- Born 7 July 1897 Lisburn, Co Antrim
- Died 29 October 1971 Newcastle, Co Down
- Educated Campbell College, Belfast
- Occupation Army Officer
- Debut 10 August 1928 v MCC at Ormeau
- Cap Number 382
- Style Right-hand batsman.
- Teams Lisburn, East Kent Ramblers
Nelson Russell, the second Lisburn player to be selected for Ireland, was a sound opening batsman, who would probably have won more than his single Irish cap, had not his military career, which also restricted his club appearances, always taken precedence. At Campbell College, he was captain of the XI in his final season, before being commissioned into the Royal Irish Fusiliers, while still only 17. He was 18 when he took 33 men on what was the first daylight raid of the Battle of the Somme. Nelson's bravery and leadership skills won him the MC and the presentation of a silver Loving Cup from the people of Lisburn.
After the War, he remained in uniform and spent some time stationed in Kent, where he got good class club cricket with the East Kent Ramblers, who fielded several players with county experience. He also was seen in army cricket. He was then able to return home, where he played for Lisburn until being sent to India at the end of the 1924 season. He developed into a prolific opening batsman, captaining the side in 1923 and 1924. The former season was his personal best, his free scoring stroke play bringing him three centuries.
He was also selected for the Ulster Interprovincial side to play Leinster in Dublin that summer while the post Treaty Irish Civil War was in progress. When the train carrying the Ulster cricketers home stopped at Dundalk, it was searched by "Irregulars", i.e. Anti Irish Free State government forces. They closely questioned the team before allowing the train to proceed. Nelson's identity was preserved but he was later ordered not to venture south again.
He continued to play cricket in India, finding the wickets to his liking, but did not appear in any of the matches now regarded as first class. Back in Northern Ireland in 1928, when his batting not only took Lisburn near to the League title, but won him a place in the Irish side to play MCC at Ormeau. An Irish team with no northern representatives, though still a strong one on paper, had been beaten by 7 wickets in College Park. Six Ulster cricketers were included for the Ormeau game, with first caps going to Willie Andrews and Bobby Barnes, as well as Nelson. In a match ruined by rain, when Ireland were in a strong position, MCC were routed by the medium pace swing of Tom Dixon, but Ireland faired only slightly better, being all out for 135. Batting out of position at 6, Nelson was bowled for 5 by the fast medium WGF Lowndes, an Oxford Blue of 1921 and future Hampshire captain. At least he avoided being dismissed by the left arm pace of Charles Hill Wood, who accounted for six of his team-mates. At the end of the season he returned to India, but was back with Lisburn again in 1931 to captain the side. He thus formed a family double act with his father, President from 1923 - 37.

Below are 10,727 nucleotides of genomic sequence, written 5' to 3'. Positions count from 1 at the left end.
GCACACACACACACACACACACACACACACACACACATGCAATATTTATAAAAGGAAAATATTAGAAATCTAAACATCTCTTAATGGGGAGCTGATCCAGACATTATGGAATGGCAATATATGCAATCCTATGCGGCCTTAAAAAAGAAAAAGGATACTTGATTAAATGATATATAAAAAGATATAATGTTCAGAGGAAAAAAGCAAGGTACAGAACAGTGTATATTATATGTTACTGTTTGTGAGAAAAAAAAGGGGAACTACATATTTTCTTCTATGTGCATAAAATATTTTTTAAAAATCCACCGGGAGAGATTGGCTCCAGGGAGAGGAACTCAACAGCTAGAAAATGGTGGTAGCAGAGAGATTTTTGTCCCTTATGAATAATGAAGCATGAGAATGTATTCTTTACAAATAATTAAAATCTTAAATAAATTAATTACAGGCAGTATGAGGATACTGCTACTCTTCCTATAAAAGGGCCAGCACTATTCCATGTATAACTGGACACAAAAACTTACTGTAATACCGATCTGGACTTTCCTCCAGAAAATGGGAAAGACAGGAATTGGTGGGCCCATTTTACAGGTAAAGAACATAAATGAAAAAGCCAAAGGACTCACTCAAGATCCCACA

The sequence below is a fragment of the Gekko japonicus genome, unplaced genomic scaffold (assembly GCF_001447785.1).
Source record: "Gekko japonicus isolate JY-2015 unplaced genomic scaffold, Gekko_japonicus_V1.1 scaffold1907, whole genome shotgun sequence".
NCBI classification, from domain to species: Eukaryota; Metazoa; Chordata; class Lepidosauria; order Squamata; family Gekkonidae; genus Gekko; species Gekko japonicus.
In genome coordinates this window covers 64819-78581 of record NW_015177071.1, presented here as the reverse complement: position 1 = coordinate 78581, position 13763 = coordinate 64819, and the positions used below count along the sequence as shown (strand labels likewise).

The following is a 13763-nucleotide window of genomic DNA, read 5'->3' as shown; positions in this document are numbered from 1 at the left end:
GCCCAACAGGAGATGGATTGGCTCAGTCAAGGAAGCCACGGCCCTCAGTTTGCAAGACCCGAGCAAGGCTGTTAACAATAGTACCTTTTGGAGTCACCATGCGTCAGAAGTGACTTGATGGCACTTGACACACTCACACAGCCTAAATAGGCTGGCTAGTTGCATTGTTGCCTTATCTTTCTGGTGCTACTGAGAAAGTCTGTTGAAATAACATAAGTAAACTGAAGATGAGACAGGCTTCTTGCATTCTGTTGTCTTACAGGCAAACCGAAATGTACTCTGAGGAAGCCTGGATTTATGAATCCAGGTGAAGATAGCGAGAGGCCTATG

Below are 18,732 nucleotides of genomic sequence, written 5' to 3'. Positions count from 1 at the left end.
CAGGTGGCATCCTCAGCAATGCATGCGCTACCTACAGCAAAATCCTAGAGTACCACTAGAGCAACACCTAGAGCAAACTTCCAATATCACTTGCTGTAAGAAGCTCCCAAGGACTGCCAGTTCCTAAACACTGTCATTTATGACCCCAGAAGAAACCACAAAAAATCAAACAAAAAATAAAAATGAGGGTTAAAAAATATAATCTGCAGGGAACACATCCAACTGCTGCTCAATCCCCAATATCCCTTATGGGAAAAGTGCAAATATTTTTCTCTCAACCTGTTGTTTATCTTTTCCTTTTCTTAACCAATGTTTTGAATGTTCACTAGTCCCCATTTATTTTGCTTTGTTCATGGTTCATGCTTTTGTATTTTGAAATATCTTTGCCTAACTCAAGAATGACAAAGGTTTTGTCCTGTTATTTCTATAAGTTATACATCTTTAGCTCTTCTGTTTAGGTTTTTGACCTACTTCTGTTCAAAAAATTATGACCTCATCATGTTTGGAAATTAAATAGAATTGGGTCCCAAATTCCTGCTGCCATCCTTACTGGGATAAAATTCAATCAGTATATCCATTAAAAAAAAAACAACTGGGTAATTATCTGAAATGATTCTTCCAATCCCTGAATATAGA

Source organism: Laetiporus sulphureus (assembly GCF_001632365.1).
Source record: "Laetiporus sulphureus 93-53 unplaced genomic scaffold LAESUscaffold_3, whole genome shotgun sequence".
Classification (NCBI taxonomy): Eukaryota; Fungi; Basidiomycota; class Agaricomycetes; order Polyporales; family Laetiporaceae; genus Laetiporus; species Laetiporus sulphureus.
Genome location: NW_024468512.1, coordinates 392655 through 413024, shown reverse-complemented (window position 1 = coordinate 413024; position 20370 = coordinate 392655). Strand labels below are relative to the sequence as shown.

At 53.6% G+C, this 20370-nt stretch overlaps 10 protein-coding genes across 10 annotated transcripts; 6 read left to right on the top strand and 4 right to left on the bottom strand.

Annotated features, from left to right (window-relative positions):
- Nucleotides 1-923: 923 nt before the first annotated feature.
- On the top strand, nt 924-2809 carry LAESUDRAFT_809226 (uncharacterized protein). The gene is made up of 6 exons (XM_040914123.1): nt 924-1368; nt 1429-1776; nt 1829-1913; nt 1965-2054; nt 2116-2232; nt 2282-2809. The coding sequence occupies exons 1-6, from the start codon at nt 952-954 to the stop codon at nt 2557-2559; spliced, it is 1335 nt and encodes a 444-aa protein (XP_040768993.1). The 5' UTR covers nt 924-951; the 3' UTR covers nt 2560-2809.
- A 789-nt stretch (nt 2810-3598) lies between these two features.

Military duties thereafter made his appearances more spasmodic. This was also the case with hockey, a game at which he excelled, having captained the famous Lisnagarvey club to League and Cup success in 1922, besides playing for Ireland v Scotland. In the Second World War, where he had a number of narrow escapes with his life, his bravery and leadership skills were again much in evidence winning him the DSO in North Africa. Strain eventually told and he was invalided home, having broken his health, during the Italian campaign, much to his dismay and that of his officers and men.
He never saw active service again and, on retirement, having been made a CB in 1949, became Sergeant at Arms at Stormont, holding the position from 1951 - 58. Brigadier Nelson Russell is accorded a special chapter in Clarence Hiles A History of Senior Cricket in Northern Ireland to which this article is much indebted. Strangely his Who's Who entry, while making mention of Hockey and several other sports among the Brigadier's recreations, makes no mention of cricket.
Edward Liddle, April 2008